Barack Obama is a serious man. Yes, he likes to golf, and yes, he ran a campaign with cutesy Facebook pictures and seemingly inane Flash slideshows like “Life of Julia.” No, he does not seem interested in the mechanics of legislation, nor does he seem adept at negotiation. But the weird condescension his opponents display toward him is ludicrously wrongheaded. They seem eager to believe he is a lightweight, and he is not. Obama is very possibly a world-historical political figure, and until those who oppose him come to grips with this fact, they will get him wrong every time.
The common idea during his first term—peddled by, among others, Mitt Romney as he sought a way to criticize the president that would not offend too many people—that Obama “is a nice guy but in over his head” is entirely backward. Barack Obama almost certainly isn’t a nice guy (even his admiring biographers are consistent in describing his friendlessness and icy hauteur).
And you should only be in over your head so much. After a single statewide election, Obama has now won absolute majorities in two successive national tallies with a combined vote total of 135 million. He has much of the media in his pocket; he has his party in his thrall; he escapes responsibility for failures that would sink other politicians; he muscled the most important piece of legislation in decades into law; and with a 20 percent increase in federal spending levels, he has ended the political age in which a Democrat would say “the era of big government is over” (Bill Clinton, 1996). That isn’t luck. It’s skill. Rare skill. Political genius of a kind.
Meanwhile, that vaunted private-sector genius Mitt Romney proved to be so inept as the chief executive of his own campaign that his polling was based on faulty assumptions that could easily have been corrected, his get-out-the-vote machine failed because it had never been tested, and his Facebook page crashed. (Not to kick a fellow when he’s down, but this would seem to give the lie to the idea, voiced frequently in the wake of his defeat, that Romney would have been a good president because he is so competent a manager.)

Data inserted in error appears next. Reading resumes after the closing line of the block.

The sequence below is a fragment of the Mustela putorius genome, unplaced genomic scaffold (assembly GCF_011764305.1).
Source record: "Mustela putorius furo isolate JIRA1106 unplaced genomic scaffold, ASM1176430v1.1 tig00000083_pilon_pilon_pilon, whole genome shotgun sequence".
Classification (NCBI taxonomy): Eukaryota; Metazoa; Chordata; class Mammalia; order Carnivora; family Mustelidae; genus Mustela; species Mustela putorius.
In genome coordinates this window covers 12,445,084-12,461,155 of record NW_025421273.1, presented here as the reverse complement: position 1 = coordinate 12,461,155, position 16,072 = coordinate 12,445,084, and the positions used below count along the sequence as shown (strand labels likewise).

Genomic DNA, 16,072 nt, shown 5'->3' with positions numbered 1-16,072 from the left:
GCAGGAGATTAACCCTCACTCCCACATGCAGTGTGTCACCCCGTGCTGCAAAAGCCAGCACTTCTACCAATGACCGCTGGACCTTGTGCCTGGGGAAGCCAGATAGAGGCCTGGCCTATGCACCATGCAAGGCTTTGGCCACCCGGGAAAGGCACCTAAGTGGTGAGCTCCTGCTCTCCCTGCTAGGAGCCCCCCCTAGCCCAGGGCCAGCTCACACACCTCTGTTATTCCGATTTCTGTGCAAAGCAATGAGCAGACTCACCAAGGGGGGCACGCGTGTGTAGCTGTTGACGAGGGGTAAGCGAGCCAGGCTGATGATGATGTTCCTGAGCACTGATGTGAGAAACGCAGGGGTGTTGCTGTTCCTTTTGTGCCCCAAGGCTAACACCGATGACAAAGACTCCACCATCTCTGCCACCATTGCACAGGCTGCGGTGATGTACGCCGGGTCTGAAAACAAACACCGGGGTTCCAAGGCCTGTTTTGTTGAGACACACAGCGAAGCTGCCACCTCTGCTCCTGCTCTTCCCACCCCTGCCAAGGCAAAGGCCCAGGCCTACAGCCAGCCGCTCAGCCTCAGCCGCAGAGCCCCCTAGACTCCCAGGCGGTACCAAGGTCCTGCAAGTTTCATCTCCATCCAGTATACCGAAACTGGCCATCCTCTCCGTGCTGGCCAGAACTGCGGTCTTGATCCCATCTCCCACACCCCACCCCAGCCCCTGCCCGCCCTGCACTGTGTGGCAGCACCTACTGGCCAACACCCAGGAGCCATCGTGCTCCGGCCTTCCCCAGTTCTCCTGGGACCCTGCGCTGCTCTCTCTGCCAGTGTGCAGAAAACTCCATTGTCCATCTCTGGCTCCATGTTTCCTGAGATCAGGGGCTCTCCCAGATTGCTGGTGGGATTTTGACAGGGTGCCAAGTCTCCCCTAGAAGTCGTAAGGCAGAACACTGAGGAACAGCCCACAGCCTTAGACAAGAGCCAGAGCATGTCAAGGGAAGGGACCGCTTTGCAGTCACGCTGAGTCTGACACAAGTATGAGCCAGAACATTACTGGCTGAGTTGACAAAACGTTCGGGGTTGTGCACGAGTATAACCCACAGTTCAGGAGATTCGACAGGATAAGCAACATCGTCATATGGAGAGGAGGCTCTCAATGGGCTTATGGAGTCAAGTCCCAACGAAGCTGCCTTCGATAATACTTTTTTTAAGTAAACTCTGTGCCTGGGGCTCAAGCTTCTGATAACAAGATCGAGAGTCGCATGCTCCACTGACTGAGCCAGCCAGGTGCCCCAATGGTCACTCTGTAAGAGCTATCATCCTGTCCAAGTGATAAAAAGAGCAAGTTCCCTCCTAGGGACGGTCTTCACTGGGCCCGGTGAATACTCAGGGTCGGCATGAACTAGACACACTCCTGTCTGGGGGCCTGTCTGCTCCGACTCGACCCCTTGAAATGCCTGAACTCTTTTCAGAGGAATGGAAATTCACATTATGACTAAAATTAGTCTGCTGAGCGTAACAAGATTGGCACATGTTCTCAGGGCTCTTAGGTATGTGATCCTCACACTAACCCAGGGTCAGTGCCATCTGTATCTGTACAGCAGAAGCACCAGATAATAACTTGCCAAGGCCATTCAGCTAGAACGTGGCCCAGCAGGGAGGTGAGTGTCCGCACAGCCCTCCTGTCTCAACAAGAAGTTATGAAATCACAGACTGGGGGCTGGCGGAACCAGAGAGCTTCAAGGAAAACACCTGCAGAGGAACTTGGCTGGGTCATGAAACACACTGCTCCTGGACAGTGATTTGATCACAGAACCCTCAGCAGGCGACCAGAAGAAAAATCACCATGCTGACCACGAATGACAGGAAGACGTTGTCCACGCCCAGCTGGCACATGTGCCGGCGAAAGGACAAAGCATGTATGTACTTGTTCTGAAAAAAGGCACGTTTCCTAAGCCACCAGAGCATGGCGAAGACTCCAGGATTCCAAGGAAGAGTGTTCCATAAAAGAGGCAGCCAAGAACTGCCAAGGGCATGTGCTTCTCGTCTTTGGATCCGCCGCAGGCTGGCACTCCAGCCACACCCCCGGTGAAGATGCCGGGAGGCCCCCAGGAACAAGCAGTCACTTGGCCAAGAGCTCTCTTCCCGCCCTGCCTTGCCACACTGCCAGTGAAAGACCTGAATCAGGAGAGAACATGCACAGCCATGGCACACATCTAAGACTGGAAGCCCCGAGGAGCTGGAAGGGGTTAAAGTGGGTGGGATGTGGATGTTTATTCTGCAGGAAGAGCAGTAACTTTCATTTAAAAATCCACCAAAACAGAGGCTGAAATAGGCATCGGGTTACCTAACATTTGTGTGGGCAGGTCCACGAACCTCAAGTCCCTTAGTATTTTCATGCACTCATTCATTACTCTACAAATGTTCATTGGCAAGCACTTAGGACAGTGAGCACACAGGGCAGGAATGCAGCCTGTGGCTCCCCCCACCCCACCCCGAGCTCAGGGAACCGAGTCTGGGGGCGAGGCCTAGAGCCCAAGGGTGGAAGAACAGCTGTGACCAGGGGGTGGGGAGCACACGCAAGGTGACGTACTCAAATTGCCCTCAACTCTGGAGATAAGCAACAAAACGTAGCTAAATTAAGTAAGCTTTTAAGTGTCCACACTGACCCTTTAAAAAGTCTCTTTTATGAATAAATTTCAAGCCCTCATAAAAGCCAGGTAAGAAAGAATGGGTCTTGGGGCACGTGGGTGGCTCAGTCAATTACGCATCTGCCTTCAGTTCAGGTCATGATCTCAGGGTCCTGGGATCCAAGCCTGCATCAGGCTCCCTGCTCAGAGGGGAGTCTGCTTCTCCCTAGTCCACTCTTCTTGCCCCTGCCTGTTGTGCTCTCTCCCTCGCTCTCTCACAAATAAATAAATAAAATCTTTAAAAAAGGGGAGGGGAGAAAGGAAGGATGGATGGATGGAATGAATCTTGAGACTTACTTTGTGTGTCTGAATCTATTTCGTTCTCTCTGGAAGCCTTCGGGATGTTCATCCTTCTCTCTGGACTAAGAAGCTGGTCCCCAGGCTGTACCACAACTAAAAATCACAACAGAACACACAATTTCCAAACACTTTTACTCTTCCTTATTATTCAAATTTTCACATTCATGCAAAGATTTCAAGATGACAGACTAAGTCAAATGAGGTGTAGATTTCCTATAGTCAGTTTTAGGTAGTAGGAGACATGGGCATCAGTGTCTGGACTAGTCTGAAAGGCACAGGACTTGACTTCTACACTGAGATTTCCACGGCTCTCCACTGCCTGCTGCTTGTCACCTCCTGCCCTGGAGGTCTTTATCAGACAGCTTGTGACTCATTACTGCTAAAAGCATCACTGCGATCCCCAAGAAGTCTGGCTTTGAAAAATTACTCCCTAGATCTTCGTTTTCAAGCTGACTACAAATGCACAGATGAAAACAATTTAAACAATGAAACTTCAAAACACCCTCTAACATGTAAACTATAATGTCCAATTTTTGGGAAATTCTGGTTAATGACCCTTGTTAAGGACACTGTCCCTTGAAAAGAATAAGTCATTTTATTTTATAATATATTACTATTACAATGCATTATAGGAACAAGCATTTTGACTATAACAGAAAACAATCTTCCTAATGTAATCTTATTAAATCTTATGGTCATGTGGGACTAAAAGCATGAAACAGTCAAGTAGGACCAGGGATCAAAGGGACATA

To paraphrase Sun Tzu, you need to know your political antagonist if you are to prevail against him—and you need to know yourself. The truth is that Barack Obama and his liberal followers have been doing very serious work over the past four years, and the same cannot be said, alas, of far too many people who oppose them.
It’s not just the comforting delusion that he’s a golf-mad dilettante, but also the reverse-negative image of that delusion—that Obama is a not-so-secret Marxist Kenyan with dictatorial ambitions and a nearly limitless appetite for power. That caricature makes it far too easy for Obama to laugh off the legitimate criticisms of the kind of political leader he really is: a conventional post-1960s left-liberal with limited interest in the private sector and the gut sense that government must and should do more, whatever “more” might mean at any given moment.
The notion that Obama is a dangerous extremist helps him, because it makes him seem reasonable and his critics foolish. It also helps those who peddle it, because it makes them notorious and helps them sell their wares. But it has done perhaps irreparable harm to the central conservative cause of the present moment—making the case that Obama’s social-democratic statism is setting the United States on a course for disaster and that his anti-exceptionalist foreign policy is setting the world on a course for nihilistic chaos. Those are serious arguments, befitting a serious antagonist. They may not sell gold coins as quickly and as well as excessive alarmism, but they have the inestimable advantage of being true.
Barack Obama is a serious man. The professional and political right needs to be as serious as he is to make sure the Age of Obama ends with him.